Straight to Hell Returns

1987

Action / Comedy / Western

4
Rotten Tomatoes Critics - Rotten 30%
Rotten Tomatoes Audience - Spilled 58%
IMDb Rating 5.5 10 2540

punk rock anarchic comedy

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Plot summary


Uploaded by: FREEMAN
June 07, 2021 at 02:48 AM

Director

Top cast

Miguel Sandoval as George
Dennis Hopper as I.G. Farben
Xander Berkeley as Preacher McMahon
Jim Jarmusch as Amos Dade
720p.BLU
834.12 MB
1280*544
English 2.0
NR
23.976 fps
1 hr 30 min
P/S 0 / 4

Movie Reviews

Reviewed by bobc-5 7 / 10

I'm the only person I know who enjoyed this film.

Imagine a parody of a French art film version of a spaghetti western built entirely out of oddly distorted cliches. Expect it to be every bit as incomprehensible as the stereotypical art film. Don't expect it to have a plot or anything close to a normal gag. If this still sounds interesting then you may enjoy it as much as I did, but I warn you that I'm the only person I know who doesn't think this movie is awful.

FYI - if you're wondering about the scenes where characters are described as being "Shikseh", the DVD commentary shows that this is how Cox and the actors thought the word "schizo" should be pronounced. I don't know, maybe it's a British thing, but I found it very confusing when I first watched the film.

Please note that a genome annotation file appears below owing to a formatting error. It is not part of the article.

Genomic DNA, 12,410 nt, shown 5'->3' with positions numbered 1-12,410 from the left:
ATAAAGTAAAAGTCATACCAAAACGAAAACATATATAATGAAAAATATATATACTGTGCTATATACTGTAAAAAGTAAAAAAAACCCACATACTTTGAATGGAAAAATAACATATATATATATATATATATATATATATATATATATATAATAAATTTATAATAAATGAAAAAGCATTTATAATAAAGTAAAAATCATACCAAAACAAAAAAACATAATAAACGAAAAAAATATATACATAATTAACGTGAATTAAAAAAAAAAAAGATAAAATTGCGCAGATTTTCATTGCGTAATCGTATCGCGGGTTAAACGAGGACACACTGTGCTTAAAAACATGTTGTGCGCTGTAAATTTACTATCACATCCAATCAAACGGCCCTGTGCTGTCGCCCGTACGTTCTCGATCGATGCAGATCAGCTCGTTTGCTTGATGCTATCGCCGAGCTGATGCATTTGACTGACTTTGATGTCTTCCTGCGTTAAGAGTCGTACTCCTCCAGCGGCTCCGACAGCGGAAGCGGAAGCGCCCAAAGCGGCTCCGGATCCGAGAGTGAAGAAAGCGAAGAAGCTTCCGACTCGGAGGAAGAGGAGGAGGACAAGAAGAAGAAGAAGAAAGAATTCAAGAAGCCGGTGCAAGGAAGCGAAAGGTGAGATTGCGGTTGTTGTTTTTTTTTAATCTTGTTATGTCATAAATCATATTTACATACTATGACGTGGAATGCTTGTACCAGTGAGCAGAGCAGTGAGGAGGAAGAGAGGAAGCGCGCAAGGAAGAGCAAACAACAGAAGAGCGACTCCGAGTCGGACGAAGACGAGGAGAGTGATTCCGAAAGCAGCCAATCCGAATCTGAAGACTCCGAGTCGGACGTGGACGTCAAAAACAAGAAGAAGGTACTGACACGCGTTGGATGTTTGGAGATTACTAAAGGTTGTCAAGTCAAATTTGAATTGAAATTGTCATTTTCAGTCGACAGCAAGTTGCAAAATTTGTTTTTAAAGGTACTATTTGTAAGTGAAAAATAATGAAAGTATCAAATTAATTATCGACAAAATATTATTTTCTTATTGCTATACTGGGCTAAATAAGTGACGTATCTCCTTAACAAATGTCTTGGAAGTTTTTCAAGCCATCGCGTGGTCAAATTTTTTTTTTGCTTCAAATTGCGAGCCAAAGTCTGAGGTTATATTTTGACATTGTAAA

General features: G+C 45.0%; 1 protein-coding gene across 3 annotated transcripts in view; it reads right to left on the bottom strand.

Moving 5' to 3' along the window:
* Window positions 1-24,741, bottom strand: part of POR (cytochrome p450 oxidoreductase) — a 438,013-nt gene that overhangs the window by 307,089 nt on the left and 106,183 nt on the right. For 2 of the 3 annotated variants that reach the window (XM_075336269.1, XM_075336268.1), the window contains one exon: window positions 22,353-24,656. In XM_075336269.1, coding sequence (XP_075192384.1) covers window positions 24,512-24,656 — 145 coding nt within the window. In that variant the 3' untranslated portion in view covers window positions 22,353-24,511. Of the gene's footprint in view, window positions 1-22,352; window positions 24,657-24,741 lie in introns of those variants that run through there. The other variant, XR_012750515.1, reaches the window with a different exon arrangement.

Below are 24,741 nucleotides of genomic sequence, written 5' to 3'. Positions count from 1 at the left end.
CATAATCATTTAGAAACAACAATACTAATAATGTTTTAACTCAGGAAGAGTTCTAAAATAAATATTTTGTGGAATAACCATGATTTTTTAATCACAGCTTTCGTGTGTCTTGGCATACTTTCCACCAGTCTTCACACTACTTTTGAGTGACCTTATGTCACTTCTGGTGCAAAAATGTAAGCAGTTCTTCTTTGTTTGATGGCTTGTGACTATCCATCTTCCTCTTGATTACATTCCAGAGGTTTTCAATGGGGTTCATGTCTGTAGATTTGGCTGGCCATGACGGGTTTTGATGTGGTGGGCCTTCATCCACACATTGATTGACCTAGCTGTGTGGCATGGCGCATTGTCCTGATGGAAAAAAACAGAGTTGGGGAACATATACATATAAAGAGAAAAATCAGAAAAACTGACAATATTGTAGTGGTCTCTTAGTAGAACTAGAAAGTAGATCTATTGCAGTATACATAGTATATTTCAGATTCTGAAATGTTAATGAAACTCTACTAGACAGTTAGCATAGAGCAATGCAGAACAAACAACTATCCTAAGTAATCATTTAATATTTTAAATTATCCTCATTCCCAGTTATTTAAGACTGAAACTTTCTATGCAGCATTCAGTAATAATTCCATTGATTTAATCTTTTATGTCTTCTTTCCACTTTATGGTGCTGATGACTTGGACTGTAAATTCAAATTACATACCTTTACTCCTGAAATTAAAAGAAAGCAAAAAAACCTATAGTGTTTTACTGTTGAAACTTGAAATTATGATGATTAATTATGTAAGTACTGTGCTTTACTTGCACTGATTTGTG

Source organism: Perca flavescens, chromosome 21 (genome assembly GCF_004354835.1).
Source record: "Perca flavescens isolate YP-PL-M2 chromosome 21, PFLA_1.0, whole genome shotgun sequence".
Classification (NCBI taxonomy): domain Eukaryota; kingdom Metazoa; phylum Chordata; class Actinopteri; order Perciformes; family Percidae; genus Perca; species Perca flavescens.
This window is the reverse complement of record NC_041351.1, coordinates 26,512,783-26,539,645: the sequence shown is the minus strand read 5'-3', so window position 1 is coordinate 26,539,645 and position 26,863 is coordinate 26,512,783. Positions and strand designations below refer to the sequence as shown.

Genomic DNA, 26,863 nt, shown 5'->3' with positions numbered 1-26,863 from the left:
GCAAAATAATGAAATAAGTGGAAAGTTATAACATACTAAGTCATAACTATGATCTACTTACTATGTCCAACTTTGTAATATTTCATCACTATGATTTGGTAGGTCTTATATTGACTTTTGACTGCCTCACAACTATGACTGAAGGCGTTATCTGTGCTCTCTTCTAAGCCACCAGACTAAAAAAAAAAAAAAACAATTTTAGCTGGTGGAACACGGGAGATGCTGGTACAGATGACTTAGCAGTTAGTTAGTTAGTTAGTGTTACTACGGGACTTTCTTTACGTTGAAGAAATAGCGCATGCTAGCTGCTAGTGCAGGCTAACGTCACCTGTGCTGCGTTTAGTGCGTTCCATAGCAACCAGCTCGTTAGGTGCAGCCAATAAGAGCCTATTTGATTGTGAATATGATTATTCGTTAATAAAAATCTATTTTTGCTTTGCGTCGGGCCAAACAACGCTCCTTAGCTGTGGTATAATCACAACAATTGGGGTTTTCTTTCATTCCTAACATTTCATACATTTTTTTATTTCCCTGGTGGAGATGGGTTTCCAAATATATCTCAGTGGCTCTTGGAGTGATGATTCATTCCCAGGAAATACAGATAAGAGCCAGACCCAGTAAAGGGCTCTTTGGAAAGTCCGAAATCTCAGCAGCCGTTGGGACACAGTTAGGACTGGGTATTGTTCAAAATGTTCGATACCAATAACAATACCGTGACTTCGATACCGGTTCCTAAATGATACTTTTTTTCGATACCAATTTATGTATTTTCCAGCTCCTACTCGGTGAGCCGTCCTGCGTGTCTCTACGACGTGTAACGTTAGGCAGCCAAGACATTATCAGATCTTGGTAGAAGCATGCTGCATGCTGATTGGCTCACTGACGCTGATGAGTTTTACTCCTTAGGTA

Reviewed by drownnnsoda 7 / 10

Splendidly deranged—weak script made up for by desert atmosphere and insane cast

"Straight to Hell" follows a trio of criminals (with a female sidekick, making them a quad) who rob a suitcase full of cash and take off into the desert to go into hiding. Their car breaks down, leaving them stranded in the middle of a desert valley, where they find a seemingly abandoned ghost town. The next morning, however, a band of wild, murderous cowboys roll into town with guns, whiskey, and... espresso machines.

This utterly insane late '80s western romp pays homage to spaghetti westerns, Sergio Leone, and Clint Eastwood in equal measure, but drowned in such heavy idiosyncrasies and whacked out writing that the audience can do nothing but sit back and attempt to take it all in. In all truth, the writing here is completely underdeveloped, and the film feels like a melange of punk rockers and culture icons thrown in front of a camera in the Spanish desert—because that's kind of what it is.

Alex Cox, who infamously directed "Repo Man" and "Sid & Nancy," is the director and co-writer here, and while the script is delightfully absurd and full of issues (it has been said that Cox and his co-writer came up with it in a matter of three days), the direction is decent, and the film seems to rise above its production values on a visual level. It utilizes the western ghost town sets in Almeria, Spain, which were historically used in many spaghetti westerns, and even some Eastwood films, and the dusty desert atmosphere is laid on thick.